EU lawmakers debated the post-Brexit trade agreement between the European Union and Britain for the last time on Tuesday, ahead of a vote that is expected to give the accord overwhelming approval.
That should be the final step toward ratification of the trade and co-operation deal, struck in December after more than four years of acrimonious negotiations and lingering mistrust as Britain ended 47 years of EU membership.
“This is a divorce. It is a warning, Brexit. It’s a failure of the European Union and we have to learn lessons from it,” the EU’s chief Brexit negotiator, Michel Barnier, told lawmakers, who gave him a standing ovation for his work.
The accord crafted in the last days of 2020 only took force provisionally until the end of April, pending approval from the European Parliament. Lawmakers will vote late on Tuesday, with the outcome made public on Wednesday morning.
There is no doubt that they will back the deal, after assembly committees earlier cleared it by 108 votes to 1. If they did not, EU-UK ties would fall back to basic World Trade Organization terms, with quotas and tariffs.
Even with a trade deal, British exports to the EU fell by 47 per cent in January-February and imports by 20 per cent, far more than the declines for any other EU trading partner.
However, there had been some doubt the vote would go ahead as parliament protested against British changes to trading arrangements in Northern Ireland, a move that prompted Brussels to launch legal action.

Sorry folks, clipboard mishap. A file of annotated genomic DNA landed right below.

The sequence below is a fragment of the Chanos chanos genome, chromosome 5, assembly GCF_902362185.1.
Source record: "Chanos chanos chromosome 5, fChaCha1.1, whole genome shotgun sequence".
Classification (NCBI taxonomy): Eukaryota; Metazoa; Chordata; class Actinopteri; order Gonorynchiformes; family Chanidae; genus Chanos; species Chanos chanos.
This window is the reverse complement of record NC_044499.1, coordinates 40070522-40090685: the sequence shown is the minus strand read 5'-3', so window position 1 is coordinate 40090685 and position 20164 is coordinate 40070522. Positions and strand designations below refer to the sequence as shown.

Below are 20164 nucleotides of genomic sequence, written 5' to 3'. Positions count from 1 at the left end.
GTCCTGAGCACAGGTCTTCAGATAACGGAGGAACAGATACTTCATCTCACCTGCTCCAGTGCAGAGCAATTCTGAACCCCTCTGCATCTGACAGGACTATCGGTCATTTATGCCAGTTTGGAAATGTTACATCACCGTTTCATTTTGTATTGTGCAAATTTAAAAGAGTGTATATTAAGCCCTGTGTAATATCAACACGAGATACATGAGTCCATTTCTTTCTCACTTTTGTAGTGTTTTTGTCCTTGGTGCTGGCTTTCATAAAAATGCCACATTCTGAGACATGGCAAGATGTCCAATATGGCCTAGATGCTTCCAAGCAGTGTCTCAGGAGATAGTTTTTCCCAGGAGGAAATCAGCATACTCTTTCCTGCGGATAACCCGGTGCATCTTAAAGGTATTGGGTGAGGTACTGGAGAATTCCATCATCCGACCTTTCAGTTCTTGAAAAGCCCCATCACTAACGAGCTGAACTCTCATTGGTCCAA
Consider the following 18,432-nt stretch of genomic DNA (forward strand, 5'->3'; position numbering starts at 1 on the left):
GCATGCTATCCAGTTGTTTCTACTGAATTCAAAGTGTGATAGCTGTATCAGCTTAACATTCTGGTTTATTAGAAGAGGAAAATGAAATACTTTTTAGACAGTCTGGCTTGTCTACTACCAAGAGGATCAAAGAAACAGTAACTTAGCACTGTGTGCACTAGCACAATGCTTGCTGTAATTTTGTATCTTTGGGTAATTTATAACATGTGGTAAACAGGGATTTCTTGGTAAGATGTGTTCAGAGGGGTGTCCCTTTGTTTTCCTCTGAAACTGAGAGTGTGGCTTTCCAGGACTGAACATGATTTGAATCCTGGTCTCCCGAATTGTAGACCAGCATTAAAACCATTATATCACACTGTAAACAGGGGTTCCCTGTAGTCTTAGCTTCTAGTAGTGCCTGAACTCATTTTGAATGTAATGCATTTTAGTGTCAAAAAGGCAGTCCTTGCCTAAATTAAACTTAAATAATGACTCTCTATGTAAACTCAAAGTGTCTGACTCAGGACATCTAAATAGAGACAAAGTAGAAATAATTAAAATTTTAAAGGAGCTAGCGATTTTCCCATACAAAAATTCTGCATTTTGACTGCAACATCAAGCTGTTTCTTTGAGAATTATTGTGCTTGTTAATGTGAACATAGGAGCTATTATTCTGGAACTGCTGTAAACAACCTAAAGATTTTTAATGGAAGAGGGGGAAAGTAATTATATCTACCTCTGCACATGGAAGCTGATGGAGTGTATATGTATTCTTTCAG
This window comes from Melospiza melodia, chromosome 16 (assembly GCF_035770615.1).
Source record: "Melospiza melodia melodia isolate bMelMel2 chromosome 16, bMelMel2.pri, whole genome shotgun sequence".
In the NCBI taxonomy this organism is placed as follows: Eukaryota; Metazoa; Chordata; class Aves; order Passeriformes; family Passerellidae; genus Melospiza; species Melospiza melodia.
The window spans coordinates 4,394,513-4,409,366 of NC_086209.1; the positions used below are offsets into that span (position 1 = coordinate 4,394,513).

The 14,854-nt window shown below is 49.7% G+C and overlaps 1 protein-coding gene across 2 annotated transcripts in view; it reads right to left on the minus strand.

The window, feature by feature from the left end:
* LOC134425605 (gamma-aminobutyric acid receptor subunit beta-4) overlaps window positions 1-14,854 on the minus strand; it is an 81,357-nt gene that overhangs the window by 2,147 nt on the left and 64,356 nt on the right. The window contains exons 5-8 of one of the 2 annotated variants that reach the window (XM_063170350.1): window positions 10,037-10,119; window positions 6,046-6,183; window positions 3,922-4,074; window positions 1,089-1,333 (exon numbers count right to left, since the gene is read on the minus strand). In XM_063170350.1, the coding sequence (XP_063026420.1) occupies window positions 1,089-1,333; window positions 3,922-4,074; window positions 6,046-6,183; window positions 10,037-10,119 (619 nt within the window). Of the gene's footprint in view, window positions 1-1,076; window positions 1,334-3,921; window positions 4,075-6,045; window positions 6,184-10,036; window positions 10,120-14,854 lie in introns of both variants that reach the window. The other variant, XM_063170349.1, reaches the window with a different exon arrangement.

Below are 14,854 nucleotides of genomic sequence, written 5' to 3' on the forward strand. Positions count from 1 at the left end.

Manfred Weber, parliamentary head of the centre-right European People’s Party, said his colleagues would endorse the deal, but were concerned about its implementation, because they did not trust British Prime Minister Boris Johnson’s government.
European Commission president Ursula von der Leyen said the trade agreement provided tools, notably the closing of market access, to ensure compliance.
“Let me be clear: we do not want to have to use these tools. But we will not hesitate to use them if necessary,” she said at the start of the debate.
Once parliament has given its consent, the 27 EU countries are expected to rubber-stamp the deal. The bloc will then inform Britain and the trade agreement will be formally concluded.
The lawmakers are also voting on a 17-page accompanying resolution that calls Brexit a “historic mistake.”
The text says parliament regrets the limited scope of the deal, which lacks co-operation on foreign policy or student exchanges, and notes that opportunities for Britain’s largely service-based economy are “vastly reduced.”
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